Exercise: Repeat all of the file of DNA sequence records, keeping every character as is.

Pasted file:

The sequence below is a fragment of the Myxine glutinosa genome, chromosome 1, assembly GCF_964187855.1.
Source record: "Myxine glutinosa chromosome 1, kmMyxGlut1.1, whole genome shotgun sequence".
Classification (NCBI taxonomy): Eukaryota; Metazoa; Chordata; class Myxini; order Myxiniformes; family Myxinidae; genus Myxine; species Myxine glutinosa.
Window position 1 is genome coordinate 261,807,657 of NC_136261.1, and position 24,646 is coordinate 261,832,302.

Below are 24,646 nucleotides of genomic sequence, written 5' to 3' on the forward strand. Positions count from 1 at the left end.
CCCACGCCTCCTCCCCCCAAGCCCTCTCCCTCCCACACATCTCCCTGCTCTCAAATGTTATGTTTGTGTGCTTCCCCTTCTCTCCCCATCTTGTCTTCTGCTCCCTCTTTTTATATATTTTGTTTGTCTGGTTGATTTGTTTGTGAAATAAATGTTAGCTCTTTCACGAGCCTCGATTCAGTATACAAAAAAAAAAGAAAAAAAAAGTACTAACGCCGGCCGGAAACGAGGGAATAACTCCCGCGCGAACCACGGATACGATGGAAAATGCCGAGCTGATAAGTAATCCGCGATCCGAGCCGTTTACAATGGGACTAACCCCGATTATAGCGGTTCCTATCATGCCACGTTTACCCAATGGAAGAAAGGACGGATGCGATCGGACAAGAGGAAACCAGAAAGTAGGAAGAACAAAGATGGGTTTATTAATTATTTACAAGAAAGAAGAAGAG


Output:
The sequence below is a fragment of the Myxine glutinosa genome, chromosome 1, assembly GCF_964187855.1.
Source record: "Myxine glutinosa chromosome 1, kmMyxGlut1.1, whole genome shotgun sequence".
Classification (NCBI taxonomy): Eukaryota; Metazoa; Chordata; class Myxini; order Myxiniformes; family Myxinidae; genus Myxine; species Myxine glutinosa.
Window position 1 is genome coordinate 261,807,657 of NC_136261.1, and position 24,646 is coordinate 261,832,302.

Below are 24,646 nucleotides of genomic sequence, written 5' to 3' on the forward strand. Positions count from 1 at the left end.
CCCACGCCTCCTCCCCCCAAGCCCTCTCCCTCCCACACATCTCCCTGCTCTCAAATGTTATGTTTGTGTGCTTCCCCTTCTCTCCCCATCTTGTCTTCTGCTCCCTCTTTTTATATATTTTGTTTGTCTGGTTGATTTGTTTGTGAAATAAATGTTAGCTCTTTCACGAGCCTCGATTCAGTATACAAAAAAAAAAGAAAAAAAAAGTACTAACGCCGGCCGGAAACGAGGGAATAACTCCCGCGCGAACCACGGATACGATGGAAAATGCCGAGCTGATAAGTAATCCGCGATCCGAGCCGTTTACAATGGGACTAACCCCGATTATAGCGGTTCCTATCATGCCACGTTTACCCAATGGAAGAAAGGACGGATGCGATCGGACAAGAGGAAACCAGAAAGTAGGAAGAACAAAGATGGGTTTATTAATTATTTACAAGAAAGAAGAAGAG